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May 26, 2024
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High Net Worth Investors Maintain Appetite For Alternatives – Survey


High Net Worth Investors Maintain Appetite For Alternatives – Survey

UK private client alternative investment business Connection Capital has surveyed its high net worth clients” investment allocations, showing a continuing trend towards alternatives.


High net worth investors (HNWIs) continue to target historic high
allocations to alternative investments, according to the latest
annual research from Connection
Capital
.


The survey reveals that four in 10 of its HNWI and
ultra-HNWI clients are allocating more than 20 per cent of their
portfolio to alternatives. Over 76 per cent of HNWIs are now
targeting an allocation to alternatives of more than 10 per cent
of their portfolio reflecting how mainstream the asset class has
become, the firm said. Alternative investments include private
equity, private debt, commercial property and alternative fund
strategies.


The two main reasons for allocating to alternatives were cited as
diversification from quoted markets (73 per cent of respondents)
and to target outsize capital returns (69 per cent of
respondents), the firm continued. The most sought after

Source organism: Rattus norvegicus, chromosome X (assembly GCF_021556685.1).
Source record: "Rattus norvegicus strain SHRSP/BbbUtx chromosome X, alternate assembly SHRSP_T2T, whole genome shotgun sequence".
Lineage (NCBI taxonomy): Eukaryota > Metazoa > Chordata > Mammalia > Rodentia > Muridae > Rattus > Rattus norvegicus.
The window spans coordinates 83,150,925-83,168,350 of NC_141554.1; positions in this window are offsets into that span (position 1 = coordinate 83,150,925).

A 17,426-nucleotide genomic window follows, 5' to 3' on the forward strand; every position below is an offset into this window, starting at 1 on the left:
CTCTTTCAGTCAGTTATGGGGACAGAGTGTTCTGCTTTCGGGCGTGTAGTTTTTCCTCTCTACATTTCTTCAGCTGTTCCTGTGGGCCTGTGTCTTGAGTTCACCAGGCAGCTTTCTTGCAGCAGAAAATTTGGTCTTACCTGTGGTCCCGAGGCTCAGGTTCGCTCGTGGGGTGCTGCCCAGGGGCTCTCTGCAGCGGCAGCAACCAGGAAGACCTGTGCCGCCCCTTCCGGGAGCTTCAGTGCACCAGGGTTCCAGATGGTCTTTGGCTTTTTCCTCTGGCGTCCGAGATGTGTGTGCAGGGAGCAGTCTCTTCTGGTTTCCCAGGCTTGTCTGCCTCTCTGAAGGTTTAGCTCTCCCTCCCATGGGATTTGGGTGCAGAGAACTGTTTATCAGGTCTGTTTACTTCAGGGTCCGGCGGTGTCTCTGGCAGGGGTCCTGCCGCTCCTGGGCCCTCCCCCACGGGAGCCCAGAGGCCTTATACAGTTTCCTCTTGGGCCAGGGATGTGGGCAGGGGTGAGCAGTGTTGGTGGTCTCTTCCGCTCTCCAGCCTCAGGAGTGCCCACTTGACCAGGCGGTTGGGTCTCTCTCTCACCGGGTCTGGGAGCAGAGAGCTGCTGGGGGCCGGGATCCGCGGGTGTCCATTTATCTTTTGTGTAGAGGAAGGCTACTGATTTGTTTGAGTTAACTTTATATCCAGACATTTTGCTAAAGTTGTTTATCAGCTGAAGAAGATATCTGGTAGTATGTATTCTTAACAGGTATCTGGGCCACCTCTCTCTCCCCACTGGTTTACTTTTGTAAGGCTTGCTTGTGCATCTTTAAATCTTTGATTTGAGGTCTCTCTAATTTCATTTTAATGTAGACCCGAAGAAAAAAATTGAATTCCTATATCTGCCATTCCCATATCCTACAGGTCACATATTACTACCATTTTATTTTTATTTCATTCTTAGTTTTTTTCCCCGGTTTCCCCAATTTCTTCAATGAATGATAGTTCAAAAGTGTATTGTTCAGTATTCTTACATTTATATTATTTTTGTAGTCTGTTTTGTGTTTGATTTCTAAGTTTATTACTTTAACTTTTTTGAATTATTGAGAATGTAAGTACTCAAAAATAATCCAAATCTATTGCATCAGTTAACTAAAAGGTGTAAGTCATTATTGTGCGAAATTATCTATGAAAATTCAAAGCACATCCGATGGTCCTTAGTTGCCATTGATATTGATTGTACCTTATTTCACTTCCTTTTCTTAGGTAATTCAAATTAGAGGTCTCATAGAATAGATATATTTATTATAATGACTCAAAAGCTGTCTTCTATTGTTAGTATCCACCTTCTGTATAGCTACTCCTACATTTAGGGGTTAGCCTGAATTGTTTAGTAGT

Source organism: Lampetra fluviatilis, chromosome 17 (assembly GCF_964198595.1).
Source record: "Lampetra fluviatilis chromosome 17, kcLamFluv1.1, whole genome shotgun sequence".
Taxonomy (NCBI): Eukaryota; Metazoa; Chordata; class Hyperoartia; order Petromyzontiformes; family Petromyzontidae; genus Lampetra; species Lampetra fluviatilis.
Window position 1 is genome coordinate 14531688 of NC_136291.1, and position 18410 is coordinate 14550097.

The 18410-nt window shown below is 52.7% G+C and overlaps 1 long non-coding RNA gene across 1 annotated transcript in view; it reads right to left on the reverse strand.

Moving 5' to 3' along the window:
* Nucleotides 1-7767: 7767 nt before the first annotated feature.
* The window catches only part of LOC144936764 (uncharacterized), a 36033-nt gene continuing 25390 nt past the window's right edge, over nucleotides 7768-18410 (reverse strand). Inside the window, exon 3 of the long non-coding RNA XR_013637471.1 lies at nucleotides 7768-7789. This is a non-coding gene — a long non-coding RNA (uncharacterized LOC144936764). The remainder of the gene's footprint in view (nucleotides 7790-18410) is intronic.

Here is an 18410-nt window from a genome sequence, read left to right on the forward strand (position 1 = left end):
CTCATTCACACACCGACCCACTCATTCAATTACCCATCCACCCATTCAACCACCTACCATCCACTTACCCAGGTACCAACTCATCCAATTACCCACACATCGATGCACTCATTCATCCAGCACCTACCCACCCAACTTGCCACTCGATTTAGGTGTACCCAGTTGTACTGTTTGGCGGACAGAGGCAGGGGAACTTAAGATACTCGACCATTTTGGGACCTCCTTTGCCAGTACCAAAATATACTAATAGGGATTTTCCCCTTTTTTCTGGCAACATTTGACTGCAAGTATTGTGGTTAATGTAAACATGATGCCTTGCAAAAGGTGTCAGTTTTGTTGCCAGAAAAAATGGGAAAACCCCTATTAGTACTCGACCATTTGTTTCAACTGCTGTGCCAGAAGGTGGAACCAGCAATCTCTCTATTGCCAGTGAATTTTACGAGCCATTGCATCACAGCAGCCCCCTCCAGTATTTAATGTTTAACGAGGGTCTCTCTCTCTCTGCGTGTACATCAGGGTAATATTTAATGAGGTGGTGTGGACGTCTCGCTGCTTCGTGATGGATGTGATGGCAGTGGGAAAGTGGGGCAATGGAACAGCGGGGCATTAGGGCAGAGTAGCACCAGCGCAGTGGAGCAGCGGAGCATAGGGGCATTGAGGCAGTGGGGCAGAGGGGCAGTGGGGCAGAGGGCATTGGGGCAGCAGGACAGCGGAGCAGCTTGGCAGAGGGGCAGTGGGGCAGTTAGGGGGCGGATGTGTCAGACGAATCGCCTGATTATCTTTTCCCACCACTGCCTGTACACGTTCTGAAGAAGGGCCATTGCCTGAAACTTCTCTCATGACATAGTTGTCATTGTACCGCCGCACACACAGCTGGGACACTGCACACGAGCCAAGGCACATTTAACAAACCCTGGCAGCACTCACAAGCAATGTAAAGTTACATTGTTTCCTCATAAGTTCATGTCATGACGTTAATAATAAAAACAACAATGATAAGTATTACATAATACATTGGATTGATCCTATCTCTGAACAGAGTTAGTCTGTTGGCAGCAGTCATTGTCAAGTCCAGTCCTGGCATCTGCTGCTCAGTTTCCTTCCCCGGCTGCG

investment opportunity type was single asset private equity
transactions, with a sector preference for technology and health,
followed by investments in private equity buyout and growth
funds.


Despite the volatility of the past 12 months, the results are
consistent with the findings of last year’s survey, suggesting
that investors now view allocating to alternatives as evergreen
and a core part of managing their portfolio, the firm added. When
asked about the greatest threat to alternative investment
performance over the next 12 months, Connection Capital’s clients
rated interest rates as number one.


“Public market volatility and lacklustre returns continue to
drive private investors to alternative investments and private
markets. And while institutional fundraising has slowed down,
largely influenced by the denominator effect, private investors
remain keen to allocate, especially to private
equity,” Claire Madden, managing partner at Connection
Capital, said. 


Tax threat to private equity fundraising?

When asked about the potential impact of capital gains tax rates
being equalised with income tax rates, often mooted as a possible
future Labour government policy, almost half of respondents
indicated that they would consider reducing their allocation to
private equity if this occurred, the firm added. “Private equity
and venture capital backed businesses directly employ 2.2 million
across the UK, generating £137 billion ($176 billion) of GDP.
Private investors are a valuable source of capital and the
current rate of capital gains tax provides an incentive to invest
in companies that are not without investment risk,” Madden
said. 


“Many of these companies would struggle to raise capital from
traditional sources and therefore any future consideration of
changes to the associated tax rates should be aware of the
potential impact on this flow of capital,” she continued.


Connection Capital provides private professional investors with
access to direct private equity transactions and alternative
investment funds that are usually only available to institutional
investors.



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